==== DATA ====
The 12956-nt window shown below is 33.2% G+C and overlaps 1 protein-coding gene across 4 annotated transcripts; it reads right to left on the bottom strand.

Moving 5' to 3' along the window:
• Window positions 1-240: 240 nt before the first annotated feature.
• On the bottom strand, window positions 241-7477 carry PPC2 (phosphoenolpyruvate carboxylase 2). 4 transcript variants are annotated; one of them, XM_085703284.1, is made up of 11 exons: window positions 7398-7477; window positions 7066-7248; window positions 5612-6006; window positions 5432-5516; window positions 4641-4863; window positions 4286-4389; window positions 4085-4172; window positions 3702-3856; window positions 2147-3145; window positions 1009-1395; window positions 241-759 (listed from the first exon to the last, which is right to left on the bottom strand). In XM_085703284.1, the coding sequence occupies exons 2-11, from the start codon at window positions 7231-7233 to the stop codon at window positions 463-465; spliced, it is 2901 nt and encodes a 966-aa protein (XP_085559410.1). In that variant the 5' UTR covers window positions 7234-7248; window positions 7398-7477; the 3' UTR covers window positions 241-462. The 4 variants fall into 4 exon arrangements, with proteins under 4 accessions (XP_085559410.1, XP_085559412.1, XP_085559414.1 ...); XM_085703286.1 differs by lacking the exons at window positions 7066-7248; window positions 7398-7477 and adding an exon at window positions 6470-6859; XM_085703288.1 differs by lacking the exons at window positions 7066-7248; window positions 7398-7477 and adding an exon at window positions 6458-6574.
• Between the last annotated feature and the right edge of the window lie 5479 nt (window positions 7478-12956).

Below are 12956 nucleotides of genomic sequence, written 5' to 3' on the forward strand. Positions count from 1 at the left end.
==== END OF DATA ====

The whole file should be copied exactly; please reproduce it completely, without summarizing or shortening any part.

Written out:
The 12956-nt window shown below is 33.2% G+C and overlaps 1 protein-coding gene across 4 annotated transcripts; it reads right to left on the bottom strand.

Moving 5' to 3' along the window:
• Window positions 1-240: 240 nt before the first annotated feature.
• On the bottom strand, window positions 241-7477 carry PPC2 (phosphoenolpyruvate carboxylase 2). 4 transcript variants are annotated; one of them, XM_085703284.1, is made up of 11 exons: window positions 7398-7477; window positions 7066-7248; window positions 5612-6006; window positions 5432-5516; window positions 4641-4863; window positions 4286-4389; window positions 4085-4172; window positions 3702-3856; window positions 2147-3145; window positions 1009-1395; window positions 241-759 (listed from the first exon to the last, which is right to left on the bottom strand). In XM_085703284.1, the coding sequence occupies exons 2-11, from the start codon at window positions 7231-7233 to the stop codon at window positions 463-465; spliced, it is 2901 nt and encodes a 966-aa protein (XP_085559410.1). In that variant the 5' UTR covers window positions 7234-7248; window positions 7398-7477; the 3' UTR covers window positions 241-462. The 4 variants fall into 4 exon arrangements, with proteins under 4 accessions (XP_085559410.1, XP_085559412.1, XP_085559414.1 ...); XM_085703286.1 differs by lacking the exons at window positions 7066-7248; window positions 7398-7477 and adding an exon at window positions 6470-6859; XM_085703288.1 differs by lacking the exons at window positions 7066-7248; window positions 7398-7477 and adding an exon at window positions 6458-6574.
• Between the last annotated feature and the right edge of the window lie 5479 nt (window positions 7478-12956).

Below are 12956 nucleotides of genomic sequence, written 5' to 3' on the forward strand. Positions count from 1 at the left end.